Accelerating chamber of the 37-inch cyclotron, as it was beginning in 1937, at Lawrence Radiation Laboratory

Accelerating chamber of the 37-inch cyclotron, as it was beginning in 1937, at Lawrence Radiation Laboratory (currently known as the Lawrence Berkeley National Laboratory). This represented a further advance in sophistication of cyclotron technology, as well as in beam energy and intensity. This chamber was built to go between pole tips of the 85-ton magnet. An improved target chamber is seen with its toggle mechanism for moving the vacuum gate. The most important single technical advance, besides increase in size, was the introduction of rubber gaskets and the elimination of wax - to maintain a vacuum.  In September, 1938, the energy was 8 MeV for deuterons, with a steady current of 80 microamperes.  Radio-phosphorus produced in this cyclotron then had been used in therapy for 9 months, and by the end of the month experimental treatment of cancer with neutrons was started.  On July 1, 1938 the machine went into 24-hour, 7 day-a-week operation to accommodate mounting research needs., Credit Line: Lawrence Berkeley National Laboratory, courtesy of AIP Emilio Segrè Visual Archives, Physics Today Collection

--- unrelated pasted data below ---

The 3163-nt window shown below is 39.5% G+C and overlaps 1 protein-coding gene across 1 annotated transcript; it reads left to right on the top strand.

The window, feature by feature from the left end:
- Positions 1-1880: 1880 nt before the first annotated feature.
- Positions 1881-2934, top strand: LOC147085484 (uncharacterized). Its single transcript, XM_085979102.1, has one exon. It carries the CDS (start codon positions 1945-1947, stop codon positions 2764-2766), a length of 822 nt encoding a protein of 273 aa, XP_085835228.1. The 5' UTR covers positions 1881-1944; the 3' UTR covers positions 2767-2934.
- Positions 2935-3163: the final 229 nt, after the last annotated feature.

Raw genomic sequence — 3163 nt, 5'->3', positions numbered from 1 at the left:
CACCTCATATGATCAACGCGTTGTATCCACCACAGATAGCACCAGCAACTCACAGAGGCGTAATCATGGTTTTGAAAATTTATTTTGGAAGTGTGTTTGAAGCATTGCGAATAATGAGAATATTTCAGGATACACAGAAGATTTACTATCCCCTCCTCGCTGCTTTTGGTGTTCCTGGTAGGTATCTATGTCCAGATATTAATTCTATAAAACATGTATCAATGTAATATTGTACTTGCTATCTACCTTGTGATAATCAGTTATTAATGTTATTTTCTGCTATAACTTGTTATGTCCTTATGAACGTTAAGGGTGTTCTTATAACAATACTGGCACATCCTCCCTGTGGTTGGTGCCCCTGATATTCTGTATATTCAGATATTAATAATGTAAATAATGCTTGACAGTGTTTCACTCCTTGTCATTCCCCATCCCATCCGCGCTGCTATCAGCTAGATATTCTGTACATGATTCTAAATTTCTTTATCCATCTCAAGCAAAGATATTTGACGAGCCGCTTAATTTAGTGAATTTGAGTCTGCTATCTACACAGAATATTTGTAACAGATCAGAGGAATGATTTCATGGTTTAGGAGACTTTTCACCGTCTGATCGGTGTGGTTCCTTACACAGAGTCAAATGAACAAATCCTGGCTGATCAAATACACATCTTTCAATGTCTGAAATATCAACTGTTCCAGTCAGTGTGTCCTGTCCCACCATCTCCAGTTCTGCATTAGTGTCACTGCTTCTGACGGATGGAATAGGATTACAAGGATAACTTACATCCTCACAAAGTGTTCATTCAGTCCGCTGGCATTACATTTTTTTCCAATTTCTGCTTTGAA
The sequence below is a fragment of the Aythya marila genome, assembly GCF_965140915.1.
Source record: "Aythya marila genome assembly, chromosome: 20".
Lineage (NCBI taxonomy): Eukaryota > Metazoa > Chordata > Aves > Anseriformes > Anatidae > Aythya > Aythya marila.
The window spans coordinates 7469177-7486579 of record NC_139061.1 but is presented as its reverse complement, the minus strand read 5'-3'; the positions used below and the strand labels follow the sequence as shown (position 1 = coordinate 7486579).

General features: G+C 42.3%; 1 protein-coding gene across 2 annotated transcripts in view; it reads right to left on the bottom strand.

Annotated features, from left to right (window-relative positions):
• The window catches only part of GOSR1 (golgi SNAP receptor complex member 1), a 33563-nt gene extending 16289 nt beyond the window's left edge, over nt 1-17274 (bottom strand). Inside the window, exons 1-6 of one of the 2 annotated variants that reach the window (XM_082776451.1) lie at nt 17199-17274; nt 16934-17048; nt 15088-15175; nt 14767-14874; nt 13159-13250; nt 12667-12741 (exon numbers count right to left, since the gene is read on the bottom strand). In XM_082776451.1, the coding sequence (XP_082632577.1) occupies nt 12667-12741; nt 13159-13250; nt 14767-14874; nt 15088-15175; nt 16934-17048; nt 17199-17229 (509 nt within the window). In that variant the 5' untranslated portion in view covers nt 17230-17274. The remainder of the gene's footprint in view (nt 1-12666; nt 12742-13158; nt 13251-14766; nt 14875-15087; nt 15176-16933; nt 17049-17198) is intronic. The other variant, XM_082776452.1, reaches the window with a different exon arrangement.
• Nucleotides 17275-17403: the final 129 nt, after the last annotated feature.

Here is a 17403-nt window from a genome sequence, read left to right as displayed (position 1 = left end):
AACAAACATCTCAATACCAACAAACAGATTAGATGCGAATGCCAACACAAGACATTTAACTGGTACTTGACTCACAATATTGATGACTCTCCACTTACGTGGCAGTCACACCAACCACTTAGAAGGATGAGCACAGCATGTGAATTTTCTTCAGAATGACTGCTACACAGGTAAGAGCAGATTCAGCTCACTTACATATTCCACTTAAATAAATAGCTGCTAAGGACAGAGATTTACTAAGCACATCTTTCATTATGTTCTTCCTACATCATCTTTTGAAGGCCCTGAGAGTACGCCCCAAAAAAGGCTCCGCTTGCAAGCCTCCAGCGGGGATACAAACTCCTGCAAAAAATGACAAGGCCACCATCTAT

Abstract/Description: Accelerating chamber of the 37-inch cyclotron, as it was beginning in 1937, at Lawrence Radiation Laboratory (currently known as the Lawrence Berkeley National Laboratory). This represented a further advance in sophistication of cyclotron technology, as well as in beam energy and intensity. This chamber was built to go between pole tips of the 85-ton magnet. An improved target chamber is seen with its toggle mechanism for moving the vacuum gate. The most important single technical advance, besides increase in size, was the introduction of rubber gaskets and the elimination of wax - to maintain a vacuum. In September, 1938, the energy was 8 MeV for deuterons, with a steady current of 80 microamperes. Radio-phosphorus produced in this cyclotron then had been used in therapy for 9 months, and by the end of the month experimental treatment of cancer with neutrons was started. On July 1, 1938 the machine went into 24-hour, 7 day-a-week operation to accommodate mounting research needs.
Subject(s): Particle accelerators
Cyclotrons
Equipment and supplies
Berkeley (Calif.)
Lawrence Berkeley National Laboratory
Credit Line: Lawrence Berkeley National Laboratory, courtesy of AIP Emilio Segrè Visual Archives, Physics Today Collection
Catalog ID: Lawrence Berkeley National Laboratory F1